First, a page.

In an intriguing book about the aesthetics of technological objects and the relationship between technical and artistic accomplishment, Barry Allen develops the philosophical implications of a series of interrelated concepts knowledge, artifact, design, tool, art, and technology and uses them to explore parallel questions about artistry in technology and technics in art. This may be seen at the heart of Artifice and Design in Allen's discussion of seven bridges: he focuses at length on two New York bridges the Hell Gate Bridge and the Bayonne Bridge and makes use of original sources for insight into the designers' ideas about the aesthetic dimensions of their work. Allen starts from the conviction that art and technology must be treated together, as two aspects of a common, technical human nature.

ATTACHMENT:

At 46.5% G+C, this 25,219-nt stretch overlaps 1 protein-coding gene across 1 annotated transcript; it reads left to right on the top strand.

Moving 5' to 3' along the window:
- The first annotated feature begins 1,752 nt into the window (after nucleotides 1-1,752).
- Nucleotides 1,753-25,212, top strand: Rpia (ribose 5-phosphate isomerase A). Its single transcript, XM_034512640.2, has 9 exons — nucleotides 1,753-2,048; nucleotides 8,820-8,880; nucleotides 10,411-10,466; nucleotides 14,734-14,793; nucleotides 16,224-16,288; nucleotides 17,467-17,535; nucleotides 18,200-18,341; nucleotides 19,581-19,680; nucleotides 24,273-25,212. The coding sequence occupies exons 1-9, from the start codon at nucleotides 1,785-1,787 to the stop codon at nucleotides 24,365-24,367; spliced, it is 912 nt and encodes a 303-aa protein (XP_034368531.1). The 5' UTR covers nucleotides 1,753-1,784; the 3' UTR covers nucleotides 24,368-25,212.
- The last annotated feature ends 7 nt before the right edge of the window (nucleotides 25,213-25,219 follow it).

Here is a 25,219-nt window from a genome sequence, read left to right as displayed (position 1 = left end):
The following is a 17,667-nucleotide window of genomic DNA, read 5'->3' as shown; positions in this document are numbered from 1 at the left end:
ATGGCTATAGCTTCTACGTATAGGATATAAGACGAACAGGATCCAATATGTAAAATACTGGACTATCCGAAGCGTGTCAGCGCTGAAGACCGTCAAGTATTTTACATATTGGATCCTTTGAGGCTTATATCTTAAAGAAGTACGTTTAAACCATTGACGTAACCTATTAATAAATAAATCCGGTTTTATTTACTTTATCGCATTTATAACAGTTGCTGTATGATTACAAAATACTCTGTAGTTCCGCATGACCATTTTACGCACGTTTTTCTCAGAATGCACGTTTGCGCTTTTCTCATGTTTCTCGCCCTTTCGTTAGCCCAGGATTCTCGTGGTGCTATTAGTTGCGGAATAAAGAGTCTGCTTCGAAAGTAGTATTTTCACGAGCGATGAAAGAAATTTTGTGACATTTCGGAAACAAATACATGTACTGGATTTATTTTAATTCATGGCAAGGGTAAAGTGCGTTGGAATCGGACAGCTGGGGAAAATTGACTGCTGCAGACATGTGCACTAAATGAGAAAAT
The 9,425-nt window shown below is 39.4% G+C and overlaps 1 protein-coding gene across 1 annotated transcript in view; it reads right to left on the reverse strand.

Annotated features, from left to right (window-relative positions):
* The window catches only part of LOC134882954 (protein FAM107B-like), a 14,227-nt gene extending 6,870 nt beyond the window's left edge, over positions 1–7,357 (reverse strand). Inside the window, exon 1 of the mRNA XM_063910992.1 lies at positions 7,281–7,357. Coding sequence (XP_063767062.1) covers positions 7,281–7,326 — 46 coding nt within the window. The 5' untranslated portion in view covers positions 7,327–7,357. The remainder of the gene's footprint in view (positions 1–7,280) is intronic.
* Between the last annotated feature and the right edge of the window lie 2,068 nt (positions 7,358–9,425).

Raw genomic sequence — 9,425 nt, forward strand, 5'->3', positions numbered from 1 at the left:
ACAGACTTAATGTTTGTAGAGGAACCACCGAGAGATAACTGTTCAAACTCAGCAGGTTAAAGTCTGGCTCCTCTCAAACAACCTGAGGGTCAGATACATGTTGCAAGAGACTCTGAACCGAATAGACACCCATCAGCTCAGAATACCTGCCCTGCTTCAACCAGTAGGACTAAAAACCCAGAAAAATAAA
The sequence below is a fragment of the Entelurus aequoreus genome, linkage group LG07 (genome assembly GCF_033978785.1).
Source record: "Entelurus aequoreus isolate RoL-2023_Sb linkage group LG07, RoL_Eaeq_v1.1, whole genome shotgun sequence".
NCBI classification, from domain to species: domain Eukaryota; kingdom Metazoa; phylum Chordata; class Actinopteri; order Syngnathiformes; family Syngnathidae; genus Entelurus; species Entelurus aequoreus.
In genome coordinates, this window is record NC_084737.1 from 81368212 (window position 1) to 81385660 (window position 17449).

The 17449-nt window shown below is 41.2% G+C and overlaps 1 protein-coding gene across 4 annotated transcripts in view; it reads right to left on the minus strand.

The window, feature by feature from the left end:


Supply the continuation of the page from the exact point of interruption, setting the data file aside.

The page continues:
The topics covered in Artifice and Design are wide-ranging and interdisciplinary, drawing from evolutionary biology, cognitive psychology, and the history and anthropology of art and technology. The book concludes that it is a mistake to think of art as something subjective, or as an arbitrary social representation, and of Technology as an instrumental form of purposive rationality.
Artifice and Design
Cornell University Press